Further down the line, more workers sort the items into children’s clothes, men’s long pants or shorts, jeans, dresses, underwear, toys or T-shirts … the categories were unending.

They are then sent to different stations to be further sifted, sometimes mended and packed.

Jeans, for example, can be divided into more than 20 categories – depending on whether they were for men or women, formal or casual, long or short and their condition, so that they can be sent to the appropriate reseller or repurposed.


About 55 per cent of what goes through the facility can be reused, said Mr Warren. 

“What we do pretty well ... is to try to get the material, work out where it can go, so it can be recycled and reused, not shift the problem somewhere else,” he said.

For example, many of the shoes can be resold – as long as the matching pair didn’t go missing. And even for single shoes, there are places where sellers would put two similar shoes together and people can buy them as a pair for a low price, he said.

If they still can’t be salvaged, then the soles of sports shoes can be turned into rubber granules for jogging tracks and playgrounds.

Mr Warren said that to reuse as much as possible, they sort the collected items into more than 500 categories to suit the purpose of their partners.

“Sexy shorts” and high heels, for instance, go to cities whereas more conservative clothing, and practical footwear may be sent to rural areas – an example of the cultural considerations that go into the sorting.

Clothes that can’t be worn again are cut up into cleaning cloths for various industries like manufacturing or oil and gas – about 20 per cent ends up repurposed for this.

Some can be refashioned or upcycled – for instance, LifeLine works with home sewers to turn discarded baju kurung, or traditional Malay dresses, into shopping bags. Cotton clothes can also be mechanically separated, the fibres respun into yarn and turned into fresh material. 

A worker stuffing cotton into a soft toy lion at the LifeLine Clothing factory in Port Klang, Malaysia. (Photo: CNA/Try Sutrisno Foo)

What’s left is sent to a cement plant where the waste is burnt with coal for energy and the residue used to produce the cement – thus avoiding the landfill.

But Mr Warren warned that there was a limit to recycling. Overproduction of clothes continues and the volume of discarded items is growing, he said, urging consumers to slow down their buying.

At the facility, we also saw new clothes still in their plastic packaging and already sent for recycling by retailers and manufacturers. It's estimated that about 30 per cent of the world’s apparel is expected never to be sold.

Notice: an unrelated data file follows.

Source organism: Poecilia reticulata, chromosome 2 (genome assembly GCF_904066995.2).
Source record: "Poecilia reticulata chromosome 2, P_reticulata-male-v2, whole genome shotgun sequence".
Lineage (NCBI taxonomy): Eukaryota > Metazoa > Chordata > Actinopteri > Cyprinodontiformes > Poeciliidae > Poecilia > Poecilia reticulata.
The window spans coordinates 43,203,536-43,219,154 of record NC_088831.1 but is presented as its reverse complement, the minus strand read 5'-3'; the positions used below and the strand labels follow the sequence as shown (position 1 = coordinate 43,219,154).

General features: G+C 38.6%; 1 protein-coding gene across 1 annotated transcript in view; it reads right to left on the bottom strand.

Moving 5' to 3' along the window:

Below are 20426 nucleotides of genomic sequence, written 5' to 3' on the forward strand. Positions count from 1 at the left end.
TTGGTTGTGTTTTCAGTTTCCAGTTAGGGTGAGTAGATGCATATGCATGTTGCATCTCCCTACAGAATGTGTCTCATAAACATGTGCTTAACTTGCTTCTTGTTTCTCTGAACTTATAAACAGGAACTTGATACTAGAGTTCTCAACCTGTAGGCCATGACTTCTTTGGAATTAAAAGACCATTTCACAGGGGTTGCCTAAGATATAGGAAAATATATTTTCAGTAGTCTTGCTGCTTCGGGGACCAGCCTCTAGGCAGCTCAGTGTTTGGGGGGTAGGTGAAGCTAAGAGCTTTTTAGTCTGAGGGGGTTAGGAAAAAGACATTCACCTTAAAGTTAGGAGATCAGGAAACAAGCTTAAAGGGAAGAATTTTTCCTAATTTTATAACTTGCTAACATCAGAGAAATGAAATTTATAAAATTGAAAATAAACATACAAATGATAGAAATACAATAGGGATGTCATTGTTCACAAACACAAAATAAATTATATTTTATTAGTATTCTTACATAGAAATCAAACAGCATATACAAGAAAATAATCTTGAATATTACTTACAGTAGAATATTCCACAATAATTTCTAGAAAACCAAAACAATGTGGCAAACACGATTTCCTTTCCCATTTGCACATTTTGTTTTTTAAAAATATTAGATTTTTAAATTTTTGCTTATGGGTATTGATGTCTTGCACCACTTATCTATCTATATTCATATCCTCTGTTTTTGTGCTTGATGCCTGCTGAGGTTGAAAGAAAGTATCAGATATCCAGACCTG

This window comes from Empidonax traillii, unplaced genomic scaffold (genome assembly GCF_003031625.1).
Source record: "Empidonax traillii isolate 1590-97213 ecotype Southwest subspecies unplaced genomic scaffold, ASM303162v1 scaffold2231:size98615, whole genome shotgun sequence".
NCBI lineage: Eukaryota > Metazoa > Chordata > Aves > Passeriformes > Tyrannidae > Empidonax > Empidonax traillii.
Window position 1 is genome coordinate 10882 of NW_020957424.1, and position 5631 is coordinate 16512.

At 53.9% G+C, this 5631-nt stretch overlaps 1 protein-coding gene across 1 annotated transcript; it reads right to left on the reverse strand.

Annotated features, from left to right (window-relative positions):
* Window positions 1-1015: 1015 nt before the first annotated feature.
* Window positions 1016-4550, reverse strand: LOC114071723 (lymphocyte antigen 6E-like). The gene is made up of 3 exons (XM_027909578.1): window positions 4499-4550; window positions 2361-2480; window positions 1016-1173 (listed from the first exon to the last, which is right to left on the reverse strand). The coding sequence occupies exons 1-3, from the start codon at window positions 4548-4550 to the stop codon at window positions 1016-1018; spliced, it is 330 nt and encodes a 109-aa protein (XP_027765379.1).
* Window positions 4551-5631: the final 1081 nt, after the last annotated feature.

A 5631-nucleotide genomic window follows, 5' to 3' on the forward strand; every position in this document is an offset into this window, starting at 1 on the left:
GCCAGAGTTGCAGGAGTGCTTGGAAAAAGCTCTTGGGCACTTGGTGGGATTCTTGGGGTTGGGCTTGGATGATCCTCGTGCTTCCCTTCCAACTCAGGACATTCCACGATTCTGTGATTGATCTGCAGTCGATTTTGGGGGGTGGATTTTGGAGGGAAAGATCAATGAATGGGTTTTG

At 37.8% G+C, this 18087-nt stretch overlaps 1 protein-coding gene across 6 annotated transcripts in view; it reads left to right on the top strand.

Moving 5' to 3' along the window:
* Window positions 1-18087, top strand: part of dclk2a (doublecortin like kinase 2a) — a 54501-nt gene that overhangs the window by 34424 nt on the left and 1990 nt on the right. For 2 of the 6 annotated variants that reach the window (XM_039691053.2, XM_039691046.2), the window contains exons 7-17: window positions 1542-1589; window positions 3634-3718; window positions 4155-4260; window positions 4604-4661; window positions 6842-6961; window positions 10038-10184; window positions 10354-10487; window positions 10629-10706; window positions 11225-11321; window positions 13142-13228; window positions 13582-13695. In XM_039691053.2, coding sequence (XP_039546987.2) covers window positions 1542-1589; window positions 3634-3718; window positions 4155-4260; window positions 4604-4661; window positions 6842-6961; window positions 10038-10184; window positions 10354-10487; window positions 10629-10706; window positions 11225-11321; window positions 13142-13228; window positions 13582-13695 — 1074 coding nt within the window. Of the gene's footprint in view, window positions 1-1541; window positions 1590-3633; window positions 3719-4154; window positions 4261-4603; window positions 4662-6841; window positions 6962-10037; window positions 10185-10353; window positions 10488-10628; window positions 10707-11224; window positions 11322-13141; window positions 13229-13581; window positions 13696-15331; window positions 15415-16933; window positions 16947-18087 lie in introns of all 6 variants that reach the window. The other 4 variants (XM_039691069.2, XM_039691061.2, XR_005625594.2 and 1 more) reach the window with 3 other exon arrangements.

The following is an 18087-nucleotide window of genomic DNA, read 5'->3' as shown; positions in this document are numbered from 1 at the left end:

“The first thing is to reduce ... and the second thing is to reuse as much as we can as long as we can, and then to remake or redesign,” he said.

“The other thing you can do is to extract the core materials ... to be fed back into the textile chain.”

One thing became clear as we delved deeper: Most discarded clothes and textiles are reused, and recycling them into a new product remains a challenge.

Workers sorting and pairing shoes at the LifeLine Clothing factory in Port Klang, Malaysia. (Photo: CNA/Try Sutrisno Foo)

The spread of "fast fashion"

Through the 1990s and 2000s, as “fast fashion” spread across the globe, the prices of clothing fell and trend cycles became shorter. The number of garments produced each year has reportedly doubled since the year 2000.

Each item of clothing is also only kept for half as long as 15 years ago.

And about 92 million tonnes of textile waste ends up being discarded each year, and every second, the equivalent of a rubbish truckload of clothes is burnt or buried in landfills.

Newly arrived discarded textiles at LifeLine Clothing factory in Port Klang, Malaysia. (Photo: CNA/Try Sutrisno Foo)

It's not just the textiles. The fashion industry is responsible for up to 8 per cent of global greenhouse gas emissions – more than international flights and maritime shipping combined.

And 1.5 trillion litres of water are used by the fashion industry annually. T-shirts can be bought for just a few dollars, but to make one takes about 2,700 litres of water – enough for one person to drink for more than two years.

Our clothes are also increasingly made from synthetic material, and the fashion industry now accounts for a fifth of the 300 million tons of plastic produced each year.

And when these materials are washed, microplastics from their fibers are shed into the wastewater. They end up in rivers, the ocean, the soil and in our food.


If you've seen affordable clothes at stores made with recycled material, they were most likely plastic in their former life and recycled into synthetic fabric. Large-scale recycling of textiles remains elusive and expensive. 

At Lifeline, we saw one example of how cotton can be fed back into the textile chain – rugs that were woven from recycled fibres from old jeans.

This process of mechanical recycling has been around for decades, but one downside is that it degrades the quality and strength of the fibres and the “downcycled” fibres are mainly used for rugs, carpets or insulation.